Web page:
I used to have quite a tally of Finnair points, they all expired or were changed to some newer, more customer friendly scheme, for the benefits of the customer. I was never informed why or when, nor did anyone ever contact me about the change. For a customer loyalty programme you've got to admit that's pretty dire.

So, if you happen to work in the customer service dept of an airline and wish to discuss the above and how you can win me back as a customer, and a loyal one at that, let me know...

Tuesday, 3 November 2015

DevOps and the ABC(DE[FG]) of Privacy

Or maybe this should be called the ATLS of privacy perhaps?  ATLS, or Advanced Trauma Life Support is a training programme for dealing with medical trauma incidents and is typically used by first responders such as paramedics to an incident.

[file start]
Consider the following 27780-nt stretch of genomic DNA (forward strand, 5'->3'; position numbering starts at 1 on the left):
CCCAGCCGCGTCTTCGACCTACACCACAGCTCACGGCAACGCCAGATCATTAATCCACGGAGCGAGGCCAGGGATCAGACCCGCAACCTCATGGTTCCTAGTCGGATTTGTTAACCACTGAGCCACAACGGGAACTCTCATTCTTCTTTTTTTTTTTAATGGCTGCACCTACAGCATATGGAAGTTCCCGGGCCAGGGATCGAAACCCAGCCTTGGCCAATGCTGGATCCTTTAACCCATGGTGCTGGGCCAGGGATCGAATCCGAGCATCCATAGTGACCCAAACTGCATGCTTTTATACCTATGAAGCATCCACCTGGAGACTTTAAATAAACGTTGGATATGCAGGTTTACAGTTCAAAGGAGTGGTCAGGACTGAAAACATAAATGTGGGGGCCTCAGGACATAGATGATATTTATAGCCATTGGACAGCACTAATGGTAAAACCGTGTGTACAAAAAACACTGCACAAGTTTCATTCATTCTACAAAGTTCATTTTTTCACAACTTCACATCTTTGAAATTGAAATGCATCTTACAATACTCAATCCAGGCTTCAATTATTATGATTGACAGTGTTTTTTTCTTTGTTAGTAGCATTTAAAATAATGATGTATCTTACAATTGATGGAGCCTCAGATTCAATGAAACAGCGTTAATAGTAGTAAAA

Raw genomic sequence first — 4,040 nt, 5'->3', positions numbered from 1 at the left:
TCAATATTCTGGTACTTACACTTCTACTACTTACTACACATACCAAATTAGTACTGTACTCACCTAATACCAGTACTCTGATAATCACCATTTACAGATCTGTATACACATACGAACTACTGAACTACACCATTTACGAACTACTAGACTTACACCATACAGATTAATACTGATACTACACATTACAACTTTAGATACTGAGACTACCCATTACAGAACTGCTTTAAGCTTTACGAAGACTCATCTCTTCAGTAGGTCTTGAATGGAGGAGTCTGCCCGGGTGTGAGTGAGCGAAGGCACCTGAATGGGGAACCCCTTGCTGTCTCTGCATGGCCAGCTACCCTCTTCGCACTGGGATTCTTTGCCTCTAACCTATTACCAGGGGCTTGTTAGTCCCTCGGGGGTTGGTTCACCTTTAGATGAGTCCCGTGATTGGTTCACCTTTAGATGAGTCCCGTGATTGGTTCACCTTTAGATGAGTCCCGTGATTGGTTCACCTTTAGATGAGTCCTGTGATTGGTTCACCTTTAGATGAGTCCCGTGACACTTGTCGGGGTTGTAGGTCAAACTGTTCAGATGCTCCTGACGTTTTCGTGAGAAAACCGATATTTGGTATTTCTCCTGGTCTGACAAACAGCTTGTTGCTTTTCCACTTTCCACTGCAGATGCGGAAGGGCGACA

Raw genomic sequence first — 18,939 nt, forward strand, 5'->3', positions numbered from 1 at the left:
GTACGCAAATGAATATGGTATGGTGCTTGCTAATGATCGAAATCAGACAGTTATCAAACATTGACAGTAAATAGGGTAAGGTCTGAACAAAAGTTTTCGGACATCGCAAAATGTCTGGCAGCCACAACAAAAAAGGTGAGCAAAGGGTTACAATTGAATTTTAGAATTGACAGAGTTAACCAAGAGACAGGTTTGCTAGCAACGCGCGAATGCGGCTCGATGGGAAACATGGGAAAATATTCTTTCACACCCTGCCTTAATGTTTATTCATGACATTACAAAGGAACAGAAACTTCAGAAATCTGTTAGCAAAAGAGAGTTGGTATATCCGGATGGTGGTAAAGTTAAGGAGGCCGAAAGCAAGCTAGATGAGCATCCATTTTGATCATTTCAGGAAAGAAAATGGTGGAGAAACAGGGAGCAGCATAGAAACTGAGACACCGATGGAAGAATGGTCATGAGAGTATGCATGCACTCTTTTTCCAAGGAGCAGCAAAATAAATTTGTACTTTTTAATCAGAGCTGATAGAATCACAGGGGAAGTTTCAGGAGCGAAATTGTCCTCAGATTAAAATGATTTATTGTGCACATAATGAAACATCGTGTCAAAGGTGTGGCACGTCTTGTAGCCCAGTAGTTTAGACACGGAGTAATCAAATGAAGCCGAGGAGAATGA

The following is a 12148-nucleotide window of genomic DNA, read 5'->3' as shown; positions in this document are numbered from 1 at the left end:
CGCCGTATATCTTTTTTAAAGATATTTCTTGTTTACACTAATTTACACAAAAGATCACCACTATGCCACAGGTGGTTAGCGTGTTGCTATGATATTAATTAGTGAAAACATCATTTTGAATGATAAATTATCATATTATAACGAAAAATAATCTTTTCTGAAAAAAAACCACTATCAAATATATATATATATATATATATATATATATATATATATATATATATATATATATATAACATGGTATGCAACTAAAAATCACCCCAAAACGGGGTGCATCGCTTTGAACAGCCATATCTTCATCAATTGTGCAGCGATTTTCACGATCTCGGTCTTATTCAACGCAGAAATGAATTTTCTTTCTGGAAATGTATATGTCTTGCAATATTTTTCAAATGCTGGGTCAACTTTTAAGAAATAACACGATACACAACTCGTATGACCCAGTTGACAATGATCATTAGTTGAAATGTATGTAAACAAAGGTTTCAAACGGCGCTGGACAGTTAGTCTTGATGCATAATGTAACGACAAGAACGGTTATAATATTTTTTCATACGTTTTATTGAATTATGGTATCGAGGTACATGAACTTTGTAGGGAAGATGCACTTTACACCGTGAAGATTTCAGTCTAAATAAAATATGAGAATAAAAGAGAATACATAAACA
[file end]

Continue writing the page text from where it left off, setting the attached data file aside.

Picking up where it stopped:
Now as we move to a DevOps oriented model - think of a highly integrated Agile with a "right now" delivery timescale - then the way we will have to react to compliance, privacy impact assessments, privacy engineering etc is going to be on the same kind of time-scale. Certainly if we are late or delayed with the PIA then the product is going to be shipped - with some interesting security and privacy consequences certainly!

So, I conjecture it makes sense that we bring our PIA/compliance activities not just to the engineering level but also to the speed of development and operations.

This means that the PIA is going to have to be extremely focused and very strictly run. Effectively we need the DevOps privacy version of the medical ABC.

The question then becomes what is the equivalent to the medical ABC?